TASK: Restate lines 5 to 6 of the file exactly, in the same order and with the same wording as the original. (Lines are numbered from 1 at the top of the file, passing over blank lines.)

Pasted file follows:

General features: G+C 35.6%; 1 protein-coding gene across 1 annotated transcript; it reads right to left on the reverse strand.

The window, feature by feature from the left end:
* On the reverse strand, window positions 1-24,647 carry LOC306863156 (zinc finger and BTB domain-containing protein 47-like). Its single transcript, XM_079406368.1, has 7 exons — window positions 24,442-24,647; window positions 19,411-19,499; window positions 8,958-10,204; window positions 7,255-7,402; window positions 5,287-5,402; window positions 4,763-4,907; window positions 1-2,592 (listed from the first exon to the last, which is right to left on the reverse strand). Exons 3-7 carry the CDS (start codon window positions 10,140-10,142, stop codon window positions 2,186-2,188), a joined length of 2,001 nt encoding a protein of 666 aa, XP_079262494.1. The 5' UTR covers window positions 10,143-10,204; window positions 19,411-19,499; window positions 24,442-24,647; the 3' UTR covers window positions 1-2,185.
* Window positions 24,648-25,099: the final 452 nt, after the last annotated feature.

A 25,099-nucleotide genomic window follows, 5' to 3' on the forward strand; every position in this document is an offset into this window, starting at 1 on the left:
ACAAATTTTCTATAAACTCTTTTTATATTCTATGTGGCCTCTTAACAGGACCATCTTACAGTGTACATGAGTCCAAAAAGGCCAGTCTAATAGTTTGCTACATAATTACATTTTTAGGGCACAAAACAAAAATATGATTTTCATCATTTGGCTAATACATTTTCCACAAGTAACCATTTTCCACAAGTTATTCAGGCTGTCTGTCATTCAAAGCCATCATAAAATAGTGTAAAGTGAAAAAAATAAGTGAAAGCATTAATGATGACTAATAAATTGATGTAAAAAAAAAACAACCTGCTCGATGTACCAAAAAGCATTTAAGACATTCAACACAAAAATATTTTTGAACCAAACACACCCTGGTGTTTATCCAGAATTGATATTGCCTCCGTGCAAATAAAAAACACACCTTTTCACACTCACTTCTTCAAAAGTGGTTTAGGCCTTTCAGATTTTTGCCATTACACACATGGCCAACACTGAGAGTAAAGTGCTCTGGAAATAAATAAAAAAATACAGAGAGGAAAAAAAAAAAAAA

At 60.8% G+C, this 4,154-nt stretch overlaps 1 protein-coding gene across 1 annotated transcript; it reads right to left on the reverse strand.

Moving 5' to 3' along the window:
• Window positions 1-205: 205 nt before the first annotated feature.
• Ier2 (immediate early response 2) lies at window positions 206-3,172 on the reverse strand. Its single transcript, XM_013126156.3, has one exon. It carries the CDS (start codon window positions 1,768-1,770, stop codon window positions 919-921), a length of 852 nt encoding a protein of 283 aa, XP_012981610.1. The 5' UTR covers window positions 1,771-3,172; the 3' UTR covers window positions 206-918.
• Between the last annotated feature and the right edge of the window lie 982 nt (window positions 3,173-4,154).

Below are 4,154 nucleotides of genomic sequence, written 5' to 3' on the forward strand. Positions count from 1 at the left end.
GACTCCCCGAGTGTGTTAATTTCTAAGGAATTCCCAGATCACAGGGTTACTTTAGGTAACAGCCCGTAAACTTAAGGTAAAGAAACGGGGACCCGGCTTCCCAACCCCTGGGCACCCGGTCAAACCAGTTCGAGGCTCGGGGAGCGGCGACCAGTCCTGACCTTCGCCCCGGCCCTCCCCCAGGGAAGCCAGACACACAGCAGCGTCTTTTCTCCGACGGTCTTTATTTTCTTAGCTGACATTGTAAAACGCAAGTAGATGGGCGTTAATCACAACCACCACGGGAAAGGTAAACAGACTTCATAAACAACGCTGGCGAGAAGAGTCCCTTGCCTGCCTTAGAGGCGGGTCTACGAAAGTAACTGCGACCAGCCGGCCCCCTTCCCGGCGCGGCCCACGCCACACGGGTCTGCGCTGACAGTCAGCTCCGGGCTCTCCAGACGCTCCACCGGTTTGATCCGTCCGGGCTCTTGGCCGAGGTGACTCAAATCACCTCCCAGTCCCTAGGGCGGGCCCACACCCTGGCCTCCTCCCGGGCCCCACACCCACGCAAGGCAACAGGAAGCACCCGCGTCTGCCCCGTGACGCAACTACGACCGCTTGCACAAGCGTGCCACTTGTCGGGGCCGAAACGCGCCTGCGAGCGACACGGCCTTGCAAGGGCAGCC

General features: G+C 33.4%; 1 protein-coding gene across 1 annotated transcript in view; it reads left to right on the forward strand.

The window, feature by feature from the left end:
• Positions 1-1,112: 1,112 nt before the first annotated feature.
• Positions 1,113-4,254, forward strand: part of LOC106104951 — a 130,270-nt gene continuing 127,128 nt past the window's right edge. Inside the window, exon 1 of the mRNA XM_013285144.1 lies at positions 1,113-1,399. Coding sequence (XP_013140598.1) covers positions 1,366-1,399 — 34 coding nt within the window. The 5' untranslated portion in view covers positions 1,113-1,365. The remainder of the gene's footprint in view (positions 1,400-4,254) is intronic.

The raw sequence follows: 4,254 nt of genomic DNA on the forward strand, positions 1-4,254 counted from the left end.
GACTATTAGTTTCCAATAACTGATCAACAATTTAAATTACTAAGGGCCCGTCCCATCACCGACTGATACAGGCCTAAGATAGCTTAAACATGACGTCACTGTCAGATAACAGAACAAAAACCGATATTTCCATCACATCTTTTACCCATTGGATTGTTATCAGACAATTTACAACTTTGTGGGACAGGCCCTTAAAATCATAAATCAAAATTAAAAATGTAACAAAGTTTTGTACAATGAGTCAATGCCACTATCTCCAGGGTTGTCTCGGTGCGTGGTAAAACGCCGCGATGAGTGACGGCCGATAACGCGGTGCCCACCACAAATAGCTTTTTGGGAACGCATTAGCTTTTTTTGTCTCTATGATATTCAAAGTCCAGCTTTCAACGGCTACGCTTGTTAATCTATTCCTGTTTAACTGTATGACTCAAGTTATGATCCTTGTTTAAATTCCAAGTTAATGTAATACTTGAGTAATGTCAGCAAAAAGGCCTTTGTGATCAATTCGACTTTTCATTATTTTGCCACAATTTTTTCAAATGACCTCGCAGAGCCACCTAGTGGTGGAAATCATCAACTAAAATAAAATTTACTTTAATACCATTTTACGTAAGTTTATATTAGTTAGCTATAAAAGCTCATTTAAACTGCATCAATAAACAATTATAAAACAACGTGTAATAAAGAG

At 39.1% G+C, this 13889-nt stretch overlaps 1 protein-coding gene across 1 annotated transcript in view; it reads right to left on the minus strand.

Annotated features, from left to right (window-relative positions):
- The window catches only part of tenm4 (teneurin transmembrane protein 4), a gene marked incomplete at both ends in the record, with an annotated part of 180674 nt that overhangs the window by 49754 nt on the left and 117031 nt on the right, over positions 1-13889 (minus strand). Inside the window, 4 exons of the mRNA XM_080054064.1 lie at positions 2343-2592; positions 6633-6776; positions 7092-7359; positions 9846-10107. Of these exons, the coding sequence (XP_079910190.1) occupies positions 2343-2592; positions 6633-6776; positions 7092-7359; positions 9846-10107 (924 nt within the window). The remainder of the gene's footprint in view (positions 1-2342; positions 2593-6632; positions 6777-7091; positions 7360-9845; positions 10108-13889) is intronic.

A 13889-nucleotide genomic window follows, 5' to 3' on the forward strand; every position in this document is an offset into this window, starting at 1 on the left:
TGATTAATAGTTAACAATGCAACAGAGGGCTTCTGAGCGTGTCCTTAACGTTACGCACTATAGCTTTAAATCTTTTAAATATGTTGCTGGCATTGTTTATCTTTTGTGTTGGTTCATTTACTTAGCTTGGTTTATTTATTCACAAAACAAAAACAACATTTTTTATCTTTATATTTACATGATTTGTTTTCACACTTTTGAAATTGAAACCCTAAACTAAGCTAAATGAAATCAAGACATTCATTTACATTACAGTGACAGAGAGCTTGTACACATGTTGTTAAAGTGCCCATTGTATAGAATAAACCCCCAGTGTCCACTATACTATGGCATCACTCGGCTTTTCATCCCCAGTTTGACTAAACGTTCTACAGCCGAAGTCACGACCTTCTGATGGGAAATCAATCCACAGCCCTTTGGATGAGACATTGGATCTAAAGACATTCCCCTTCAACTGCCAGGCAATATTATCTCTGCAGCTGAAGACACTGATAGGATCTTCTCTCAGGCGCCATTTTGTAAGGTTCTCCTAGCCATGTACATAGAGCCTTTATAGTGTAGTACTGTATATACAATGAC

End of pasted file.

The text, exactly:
A 25,099-nucleotide genomic window follows, 5' to 3' on the forward strand; every position in this document is an offset into this window, starting at 1 on the left:
ACAAATTTTCTATAAACTCTTTTTATATTCTATGTGGCCTCTTAACAGGACCATCTTACAGTGTACATGAGTCCAAAAAGGCCAGTCTAATAGTTTGCTACATAATTACATTTTTAGGGCACAAAACAAAAATATGATTTTCATCATTTGGCTAATACATTTTCCACAAGTAACCATTTTCCACAAGTTATTCAGGCTGTCTGTCATTCAAAGCCATCATAAAATAGTGTAAAGTGAAAAAAATAAGTGAAAGCATTAATGATGACTAATAAATTGATGTAAAAAAAAAACAACCTGCTCGATGTACCAAAAAGCATTTAAGACATTCAACACAAAAATATTTTTGAACCAAACACACCCTGGTGTTTATCCAGAATTGATATTGCCTCCGTGCAAATAAAAAACACACCTTTTCACACTCACTTCTTCAAAAGTGGTTTAGGCCTTTCAGATTTTTGCCATTACACACATGGCCAACACTGAGAGTAAAGTGCTCTGGAAATAAATAAAAAAATACAGAGAGGAAAAAAAAAAAAAA